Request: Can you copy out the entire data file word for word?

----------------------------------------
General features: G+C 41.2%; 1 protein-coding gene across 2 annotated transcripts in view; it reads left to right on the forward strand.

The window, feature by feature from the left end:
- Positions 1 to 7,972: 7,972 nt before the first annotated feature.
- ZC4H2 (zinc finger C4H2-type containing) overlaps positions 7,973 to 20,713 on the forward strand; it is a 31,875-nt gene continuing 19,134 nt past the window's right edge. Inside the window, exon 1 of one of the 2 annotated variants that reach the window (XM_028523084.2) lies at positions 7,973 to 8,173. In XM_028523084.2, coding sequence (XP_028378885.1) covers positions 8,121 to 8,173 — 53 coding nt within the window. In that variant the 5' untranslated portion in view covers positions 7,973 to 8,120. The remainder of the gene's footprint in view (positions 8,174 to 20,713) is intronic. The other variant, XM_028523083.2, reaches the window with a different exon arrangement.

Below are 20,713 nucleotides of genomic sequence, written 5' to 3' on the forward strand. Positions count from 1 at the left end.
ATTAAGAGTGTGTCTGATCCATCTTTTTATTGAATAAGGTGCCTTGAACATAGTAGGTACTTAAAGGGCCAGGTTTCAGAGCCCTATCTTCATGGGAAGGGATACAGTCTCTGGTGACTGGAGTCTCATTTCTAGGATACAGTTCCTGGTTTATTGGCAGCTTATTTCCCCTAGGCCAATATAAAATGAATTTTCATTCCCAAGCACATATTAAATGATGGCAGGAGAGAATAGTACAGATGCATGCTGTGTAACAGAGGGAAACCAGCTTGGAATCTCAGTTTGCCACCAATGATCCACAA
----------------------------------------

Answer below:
General features: G+C 41.2%; 1 protein-coding gene across 2 annotated transcripts in view; it reads left to right on the forward strand.

The window, feature by feature from the left end:
- Positions 1 to 7,972: 7,972 nt before the first annotated feature.
- ZC4H2 (zinc finger C4H2-type containing) overlaps positions 7,973 to 20,713 on the forward strand; it is a 31,875-nt gene continuing 19,134 nt past the window's right edge. Inside the window, exon 1 of one of the 2 annotated variants that reach the window (XM_028523084.2) lies at positions 7,973 to 8,173. In XM_028523084.2, coding sequence (XP_028378885.1) covers positions 8,121 to 8,173 — 53 coding nt within the window. In that variant the 5' untranslated portion in view covers positions 7,973 to 8,120. The remainder of the gene's footprint in view (positions 8,174 to 20,713) is intronic. The other variant, XM_028523083.2, reaches the window with a different exon arrangement.

Below are 20,713 nucleotides of genomic sequence, written 5' to 3' on the forward strand. Positions count from 1 at the left end.
ATTAAGAGTGTGTCTGATCCATCTTTTTATTGAATAAGGTGCCTTGAACATAGTAGGTACTTAAAGGGCCAGGTTTCAGAGCCCTATCTTCATGGGAAGGGATACAGTCTCTGGTGACTGGAGTCTCATTTCTAGGATACAGTTCCTGGTTTATTGGCAGCTTATTTCCCCTAGGCCAATATAAAATGAATTTTCATTCCCAAGCACATATTAAATGATGGCAGGAGAGAATAGTACAGATGCATGCTGTGTAACAGAGGGAAACCAGCTTGGAATCTCAGTTTGCCACCAATGATCCACAA